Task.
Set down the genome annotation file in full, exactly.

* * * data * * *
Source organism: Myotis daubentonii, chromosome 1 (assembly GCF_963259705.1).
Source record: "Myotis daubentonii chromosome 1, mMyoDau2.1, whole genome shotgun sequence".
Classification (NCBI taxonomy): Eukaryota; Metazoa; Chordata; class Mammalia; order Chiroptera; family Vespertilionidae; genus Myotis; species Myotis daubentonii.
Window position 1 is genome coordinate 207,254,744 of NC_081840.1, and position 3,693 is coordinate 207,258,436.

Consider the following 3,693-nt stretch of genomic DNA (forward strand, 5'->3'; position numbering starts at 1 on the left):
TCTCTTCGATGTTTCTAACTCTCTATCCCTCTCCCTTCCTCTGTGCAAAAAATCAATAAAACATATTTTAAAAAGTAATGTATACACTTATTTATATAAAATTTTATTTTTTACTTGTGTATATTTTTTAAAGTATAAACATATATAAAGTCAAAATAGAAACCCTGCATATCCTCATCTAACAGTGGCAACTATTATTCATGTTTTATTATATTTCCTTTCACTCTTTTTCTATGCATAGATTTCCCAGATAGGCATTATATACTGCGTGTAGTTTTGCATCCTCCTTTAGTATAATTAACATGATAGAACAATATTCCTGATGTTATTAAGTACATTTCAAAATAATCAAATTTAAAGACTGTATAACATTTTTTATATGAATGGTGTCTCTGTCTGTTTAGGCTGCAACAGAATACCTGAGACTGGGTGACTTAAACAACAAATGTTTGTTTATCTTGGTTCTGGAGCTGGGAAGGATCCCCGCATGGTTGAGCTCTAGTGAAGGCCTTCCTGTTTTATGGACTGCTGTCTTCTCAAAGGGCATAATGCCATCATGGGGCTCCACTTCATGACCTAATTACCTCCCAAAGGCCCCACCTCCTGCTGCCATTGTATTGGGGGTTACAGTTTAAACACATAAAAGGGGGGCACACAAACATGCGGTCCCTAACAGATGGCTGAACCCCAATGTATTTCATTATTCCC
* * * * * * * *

Source organism: Myotis daubentonii, chromosome 1 (assembly GCF_963259705.1).
Source record: "Myotis daubentonii chromosome 1, mMyoDau2.1, whole genome shotgun sequence".
Classification (NCBI taxonomy): Eukaryota; Metazoa; Chordata; class Mammalia; order Chiroptera; family Vespertilionidae; genus Myotis; species Myotis daubentonii.
Window position 1 is genome coordinate 207,254,744 of NC_081840.1, and position 3,693 is coordinate 207,258,436.

Consider the following 3,693-nt stretch of genomic DNA (forward strand, 5'->3'; position numbering starts at 1 on the left):
TCTCTTCGATGTTTCTAACTCTCTATCCCTCTCCCTTCCTCTGTGCAAAAAATCAATAAAACATATTTTAAAAAGTAATGTATACACTTATTTATATAAAATTTTATTTTTTACTTGTGTATATTTTTTAAAGTATAAACATATATAAAGTCAAAATAGAAACCCTGCATATCCTCATCTAACAGTGGCAACTATTATTCATGTTTTATTATATTTCCTTTCACTCTTTTTCTATGCATAGATTTCCCAGATAGGCATTATATACTGCGTGTAGTTTTGCATCCTCCTTTAGTATAATTAACATGATAGAACAATATTCCTGATGTTATTAAGTACATTTCAAAATAATCAAATTTAAAGACTGTATAACATTTTTTATATGAATGGTGTCTCTGTCTGTTTAGGCTGCAACAGAATACCTGAGACTGGGTGACTTAAACAACAAATGTTTGTTTATCTTGGTTCTGGAGCTGGGAAGGATCCCCGCATGGTTGAGCTCTAGTGAAGGCCTTCCTGTTTTATGGACTGCTGTCTTCTCAAAGGGCATAATGCCATCATGGGGCTCCACTTCATGACCTAATTACCTCCCAAAGGCCCCACCTCCTGCTGCCATTGTATTGGGGGTTACAGTTTAAACACATAAAAGGGGGGCACACAAACATGCGGTCCCTAACAGATGGCTGAACCCCAATGTATTTCATTATTCCC